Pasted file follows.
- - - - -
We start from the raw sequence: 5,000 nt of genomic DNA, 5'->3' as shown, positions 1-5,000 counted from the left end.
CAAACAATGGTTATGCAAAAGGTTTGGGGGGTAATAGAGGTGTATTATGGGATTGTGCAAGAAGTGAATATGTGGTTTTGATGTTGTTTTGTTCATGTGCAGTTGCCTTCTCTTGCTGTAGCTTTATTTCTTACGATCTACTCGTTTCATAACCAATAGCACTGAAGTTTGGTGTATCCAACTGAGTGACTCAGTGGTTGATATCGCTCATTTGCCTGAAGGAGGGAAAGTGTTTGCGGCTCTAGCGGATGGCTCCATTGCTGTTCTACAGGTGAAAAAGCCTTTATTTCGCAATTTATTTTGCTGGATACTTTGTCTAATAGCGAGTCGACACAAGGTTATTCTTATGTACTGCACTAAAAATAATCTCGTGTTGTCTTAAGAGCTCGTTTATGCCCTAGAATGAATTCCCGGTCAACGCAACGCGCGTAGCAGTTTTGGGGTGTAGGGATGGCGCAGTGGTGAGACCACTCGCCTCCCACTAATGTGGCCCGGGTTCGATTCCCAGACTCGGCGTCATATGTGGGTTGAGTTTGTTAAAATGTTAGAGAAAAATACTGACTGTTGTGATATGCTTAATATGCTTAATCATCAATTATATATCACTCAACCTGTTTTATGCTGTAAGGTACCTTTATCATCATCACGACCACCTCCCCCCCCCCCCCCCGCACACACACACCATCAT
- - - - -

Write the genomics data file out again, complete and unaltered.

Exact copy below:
We start from the raw sequence: 5,000 nt of genomic DNA, 5'->3' as shown, positions 1-5,000 counted from the left end.
CAAACAATGGTTATGCAAAAGGTTTGGGGGGTAATAGAGGTGTATTATGGGATTGTGCAAGAAGTGAATATGTGGTTTTGATGTTGTTTTGTTCATGTGCAGTTGCCTTCTCTTGCTGTAGCTTTATTTCTTACGATCTACTCGTTTCATAACCAATAGCACTGAAGTTTGGTGTATCCAACTGAGTGACTCAGTGGTTGATATCGCTCATTTGCCTGAAGGAGGGAAAGTGTTTGCGGCTCTAGCGGATGGCTCCATTGCTGTTCTACAGGTGAAAAAGCCTTTATTTCGCAATTTATTTTGCTGGATACTTTGTCTAATAGCGAGTCGACACAAGGTTATTCTTATGTACTGCACTAAAAATAATCTCGTGTTGTCTTAAGAGCTCGTTTATGCCCTAGAATGAATTCCCGGTCAACGCAACGCGCGTAGCAGTTTTGGGGTGTAGGGATGGCGCAGTGGTGAGACCACTCGCCTCCCACTAATGTGGCCCGGGTTCGATTCCCAGACTCGGCGTCATATGTGGGTTGAGTTTGTTAAAATGTTAGAGAAAAATACTGACTGTTGTGATATGCTTAATATGCTTAATCATCAATTATATATCACTCAACCTGTTTTATGCTGTAAGGTACCTTTATCATCATCACGACCACCTCCCCCCCCCCCCCCCGCACACACACACCATCAT